Trade Index Shows Declines in Europe-Based Lanes
The Stifel Logistics Confidence Index (LCI) continued its slide in November, falling for a sixth consecutive month—this time by 3.4 percent to reach 47.4. The second sub-50 reading in a row indicates a contracting global trade environment.
The LCI measures air and ocean trade activity in European lanes.
The LCI’s November reading was the lowest reading since November 2012 and just 0.1 points above the all-time low in October 2012 when the market was in the depths of the European Sovereign Debt
Declines were seen across all modes, although, the report noted, Europe-based air cargo market declines were milder than their sea freight counterparts.
The near-term outlook declined for both air and ocean, with the six-month ocean volume outlook predicting traffic declines for the first time in three-and-a-half years.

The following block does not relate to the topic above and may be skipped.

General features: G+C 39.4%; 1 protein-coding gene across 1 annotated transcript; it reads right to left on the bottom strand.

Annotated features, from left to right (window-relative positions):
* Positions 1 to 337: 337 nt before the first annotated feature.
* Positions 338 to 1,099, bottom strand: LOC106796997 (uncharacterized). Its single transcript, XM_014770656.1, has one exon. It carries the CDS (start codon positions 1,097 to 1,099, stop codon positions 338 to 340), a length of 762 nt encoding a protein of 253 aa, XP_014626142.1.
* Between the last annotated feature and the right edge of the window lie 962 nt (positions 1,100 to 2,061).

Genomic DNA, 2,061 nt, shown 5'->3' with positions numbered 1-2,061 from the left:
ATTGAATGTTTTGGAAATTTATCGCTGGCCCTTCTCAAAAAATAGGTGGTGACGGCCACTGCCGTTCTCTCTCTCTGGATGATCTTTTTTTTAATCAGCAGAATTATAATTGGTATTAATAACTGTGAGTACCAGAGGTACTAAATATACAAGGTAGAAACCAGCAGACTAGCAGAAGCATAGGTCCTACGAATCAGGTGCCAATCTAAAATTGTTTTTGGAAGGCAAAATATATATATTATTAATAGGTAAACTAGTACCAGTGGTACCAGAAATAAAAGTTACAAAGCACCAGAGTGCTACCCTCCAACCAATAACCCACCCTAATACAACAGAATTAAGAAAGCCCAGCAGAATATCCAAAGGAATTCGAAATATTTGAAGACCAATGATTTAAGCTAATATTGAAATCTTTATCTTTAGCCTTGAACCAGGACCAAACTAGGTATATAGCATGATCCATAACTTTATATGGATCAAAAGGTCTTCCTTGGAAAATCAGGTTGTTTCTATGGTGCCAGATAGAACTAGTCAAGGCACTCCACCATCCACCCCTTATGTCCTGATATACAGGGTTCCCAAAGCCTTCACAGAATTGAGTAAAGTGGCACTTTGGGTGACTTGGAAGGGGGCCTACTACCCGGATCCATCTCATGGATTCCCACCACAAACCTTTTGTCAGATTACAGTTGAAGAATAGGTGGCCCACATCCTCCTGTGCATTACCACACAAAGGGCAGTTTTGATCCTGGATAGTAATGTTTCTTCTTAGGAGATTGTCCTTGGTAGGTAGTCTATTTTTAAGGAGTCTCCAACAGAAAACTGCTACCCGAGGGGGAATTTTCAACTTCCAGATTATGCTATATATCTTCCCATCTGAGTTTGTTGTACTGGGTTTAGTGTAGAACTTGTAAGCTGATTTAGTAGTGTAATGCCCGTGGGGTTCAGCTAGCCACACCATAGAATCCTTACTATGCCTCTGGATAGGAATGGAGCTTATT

The overall LCI lost 1.6 points in November as compared to the previous month. “This is the second-worst performance in the history of the index,” which started in March 2012, said the Stifel report.
Air cargo volumes fell modestly, indicating a contraction for a second straight month. Tonnage growth was negative in three out of the four largest Europe-based trade lanes.
“Only Europe-U.S. volumes are growing,” said the report, “due, in our opinion, largely to relative U.S. dollar strength.”
Stifel’s six-month outlook for air cargo anticipates slow or no growth in three out of the four measured lanes. On the Europe-Asia route, “results suggest that volumes will remain challenged for at least the next couple of quarters.”
The ocean freight index saw volumes decline at a more accelerated pace than air cargo, as the reading fell to the lowest level in the history of the survey. The index dropped 2.0 points below the next weakest period of October 2012. As with air cargo, the Europe-U.S. lane improved, and only the U.S.-Europe lane is expanding.
“Every other lane is contracting as global trade struggles through a malaise,” said the report.
The declines in trade volumes were mirrored in earnings report of global forwarders which reported slow growth or declines on most major trades, except for inbound to the U.S.
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